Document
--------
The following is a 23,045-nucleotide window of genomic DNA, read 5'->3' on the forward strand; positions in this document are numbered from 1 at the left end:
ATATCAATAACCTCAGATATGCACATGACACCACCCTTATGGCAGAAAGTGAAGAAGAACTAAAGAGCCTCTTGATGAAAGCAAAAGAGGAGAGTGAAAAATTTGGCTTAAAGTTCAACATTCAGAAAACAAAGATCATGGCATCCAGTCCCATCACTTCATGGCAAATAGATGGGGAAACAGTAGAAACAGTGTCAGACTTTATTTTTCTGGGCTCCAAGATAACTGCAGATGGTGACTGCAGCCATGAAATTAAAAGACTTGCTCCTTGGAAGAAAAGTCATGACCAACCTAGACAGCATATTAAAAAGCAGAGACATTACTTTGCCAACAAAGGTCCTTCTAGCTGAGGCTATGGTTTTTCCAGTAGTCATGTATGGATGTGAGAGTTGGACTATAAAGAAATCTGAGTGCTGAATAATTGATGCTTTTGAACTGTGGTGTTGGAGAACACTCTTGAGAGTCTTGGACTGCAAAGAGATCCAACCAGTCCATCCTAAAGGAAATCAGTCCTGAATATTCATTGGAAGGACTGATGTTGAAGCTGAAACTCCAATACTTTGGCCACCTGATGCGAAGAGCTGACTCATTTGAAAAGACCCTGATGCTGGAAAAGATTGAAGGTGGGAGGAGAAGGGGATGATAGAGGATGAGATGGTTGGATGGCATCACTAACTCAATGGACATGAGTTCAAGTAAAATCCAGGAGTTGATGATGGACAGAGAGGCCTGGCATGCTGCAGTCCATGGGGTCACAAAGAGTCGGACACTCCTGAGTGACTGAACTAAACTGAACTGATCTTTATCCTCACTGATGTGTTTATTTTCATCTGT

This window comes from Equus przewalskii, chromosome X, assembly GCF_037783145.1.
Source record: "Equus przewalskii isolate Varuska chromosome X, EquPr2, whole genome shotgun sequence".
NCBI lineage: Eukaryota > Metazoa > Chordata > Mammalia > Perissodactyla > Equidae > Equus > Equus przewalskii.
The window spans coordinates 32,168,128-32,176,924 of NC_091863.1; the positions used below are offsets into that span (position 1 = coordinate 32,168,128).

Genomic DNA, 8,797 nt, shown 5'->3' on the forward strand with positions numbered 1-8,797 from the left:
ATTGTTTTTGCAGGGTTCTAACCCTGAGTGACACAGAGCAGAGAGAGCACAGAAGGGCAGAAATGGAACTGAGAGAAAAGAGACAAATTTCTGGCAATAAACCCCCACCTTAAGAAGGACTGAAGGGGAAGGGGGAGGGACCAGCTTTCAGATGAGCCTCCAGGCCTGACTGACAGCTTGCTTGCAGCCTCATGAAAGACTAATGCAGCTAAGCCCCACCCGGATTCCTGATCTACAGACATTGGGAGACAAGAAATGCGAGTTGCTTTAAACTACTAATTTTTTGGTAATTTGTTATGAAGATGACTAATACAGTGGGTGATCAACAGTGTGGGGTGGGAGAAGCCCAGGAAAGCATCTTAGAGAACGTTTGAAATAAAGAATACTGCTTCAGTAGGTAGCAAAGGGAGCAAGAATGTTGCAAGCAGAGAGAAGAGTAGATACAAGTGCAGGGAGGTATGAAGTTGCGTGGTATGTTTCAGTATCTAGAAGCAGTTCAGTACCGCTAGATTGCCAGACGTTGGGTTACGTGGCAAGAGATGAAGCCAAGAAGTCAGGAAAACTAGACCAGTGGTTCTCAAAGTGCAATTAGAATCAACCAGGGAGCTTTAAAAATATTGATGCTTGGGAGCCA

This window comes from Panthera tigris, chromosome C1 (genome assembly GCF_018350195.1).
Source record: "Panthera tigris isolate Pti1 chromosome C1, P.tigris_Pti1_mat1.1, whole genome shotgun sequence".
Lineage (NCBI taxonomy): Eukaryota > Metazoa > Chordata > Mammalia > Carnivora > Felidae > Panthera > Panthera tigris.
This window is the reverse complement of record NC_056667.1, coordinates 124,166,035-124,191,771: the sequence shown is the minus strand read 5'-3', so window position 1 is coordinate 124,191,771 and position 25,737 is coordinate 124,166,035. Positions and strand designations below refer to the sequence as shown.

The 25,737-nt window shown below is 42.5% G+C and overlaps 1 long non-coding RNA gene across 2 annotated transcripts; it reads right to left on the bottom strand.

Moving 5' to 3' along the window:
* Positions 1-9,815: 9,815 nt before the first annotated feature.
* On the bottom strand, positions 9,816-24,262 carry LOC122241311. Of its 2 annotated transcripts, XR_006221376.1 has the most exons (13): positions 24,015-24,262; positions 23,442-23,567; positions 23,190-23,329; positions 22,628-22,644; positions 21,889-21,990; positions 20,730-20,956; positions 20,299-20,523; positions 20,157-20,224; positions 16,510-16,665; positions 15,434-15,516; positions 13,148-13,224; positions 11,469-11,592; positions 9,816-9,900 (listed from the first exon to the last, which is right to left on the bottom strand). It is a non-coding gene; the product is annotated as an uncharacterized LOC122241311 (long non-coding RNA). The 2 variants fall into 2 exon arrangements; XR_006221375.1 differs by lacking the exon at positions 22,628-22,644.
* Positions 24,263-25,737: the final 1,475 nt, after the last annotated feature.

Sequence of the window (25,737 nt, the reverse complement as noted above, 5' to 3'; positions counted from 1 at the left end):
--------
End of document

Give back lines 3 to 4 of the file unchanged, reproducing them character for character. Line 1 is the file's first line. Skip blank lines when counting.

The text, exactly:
This window comes from Equus przewalskii, chromosome X, assembly GCF_037783145.1.
Source record: "Equus przewalskii isolate Varuska chromosome X, EquPr2, whole genome shotgun sequence".